Publishing/Marketing Collective--AFrican-American Book Fair Week

Okay, everybody. We discussed this a bit on the race and culture line, and then it kind of dropped. I want to pick it up again. I have been doing some research on the Jewish Book Fairs and how they work. I'm going to start contacting people to try to start a conversation about how to create an National African-American Book fair week.


What questions would you think we should ask?


What would you most like to know?


What would you most like to see in such a Book Fair Week?


What are your biggest concerns or worries about creating such a week?


What organizations or people might help in creating such a Book Fair Week? Who would make natural allies for this? Financially? With feet-on-the-ground? With publicity? (Denzel Washington and his crusade for Black literacy, perhaps?)


Or anything else you can think of. I do not want to go off half-cocked.


Sara Selznick

  • Great idea.

    Establish some links with some of the other groups that are already working to promote black books. For example, the National Book Club Conference. They do an annual gathering -- next year's will be in Johannesburg.

    Get folks with festival organizational skills/experience would be perfect. A few names come to mind but I'd prefer to ask them first before I make them public.

    Other stakeholders - bookstores, agents, publishing houses/people, churches, community groups, libraries, etc.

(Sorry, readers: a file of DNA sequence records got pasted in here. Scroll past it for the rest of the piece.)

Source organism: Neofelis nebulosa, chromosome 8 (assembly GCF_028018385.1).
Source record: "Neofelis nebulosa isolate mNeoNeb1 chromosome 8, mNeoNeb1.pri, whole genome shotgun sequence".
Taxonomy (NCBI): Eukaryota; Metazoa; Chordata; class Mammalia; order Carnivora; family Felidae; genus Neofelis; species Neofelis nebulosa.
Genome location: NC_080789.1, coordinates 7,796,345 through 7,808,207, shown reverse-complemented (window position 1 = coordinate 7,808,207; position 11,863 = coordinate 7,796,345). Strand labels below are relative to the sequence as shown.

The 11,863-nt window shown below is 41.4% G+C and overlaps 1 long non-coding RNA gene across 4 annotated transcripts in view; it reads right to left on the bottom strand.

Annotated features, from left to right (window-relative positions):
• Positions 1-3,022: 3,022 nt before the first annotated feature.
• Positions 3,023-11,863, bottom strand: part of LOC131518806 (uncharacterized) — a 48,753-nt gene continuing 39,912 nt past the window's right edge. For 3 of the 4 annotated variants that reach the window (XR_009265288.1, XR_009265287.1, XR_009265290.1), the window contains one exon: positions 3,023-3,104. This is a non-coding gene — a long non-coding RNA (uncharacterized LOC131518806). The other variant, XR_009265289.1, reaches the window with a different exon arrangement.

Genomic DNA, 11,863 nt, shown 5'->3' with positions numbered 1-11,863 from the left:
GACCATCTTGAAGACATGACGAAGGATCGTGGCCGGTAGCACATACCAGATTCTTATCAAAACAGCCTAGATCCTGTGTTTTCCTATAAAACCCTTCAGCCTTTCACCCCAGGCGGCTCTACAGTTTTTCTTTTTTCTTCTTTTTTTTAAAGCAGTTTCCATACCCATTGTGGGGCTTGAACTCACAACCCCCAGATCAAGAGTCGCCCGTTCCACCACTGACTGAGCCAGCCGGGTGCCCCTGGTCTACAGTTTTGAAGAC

Start locally, create and perfect the model then duplicate.


  • Hi, Carleen,


    What I have read (during my research on Jewish Book Fairs) is that not only do non-Jews attend, but it is considered outreach. People still have crazy ideas about "the Jews." Someone non-Jewish might not walk into a synagogue, say, but they might attend a Jewish Book Fair, and learn a bit more about the scary or awful or just plain different "other."


    Sound useful? The question is, how do they outreach? Advertising? Picking one author who is bound to be interesting to people out of the community? These are questions we could ask of the people who set up the Book Fair

  • At one time a writer friend was considering contacting the Unitarians to back something like this. So like the Jewish book fairs use Jewish communities centers and synagogues, maybe Unitarian churches could host.


    I am in touch with Lou Gossett Jr. who has a foundation called Eracism, and part of the purpose of his foundation is to promote books by black authors.


    Question: do non-Jews attend the Jewish book fairs? I ask that because I believe something like this would probably attract black readers (which would be great!), but I wonder if there's a way to make it clear that it's open to ALL people.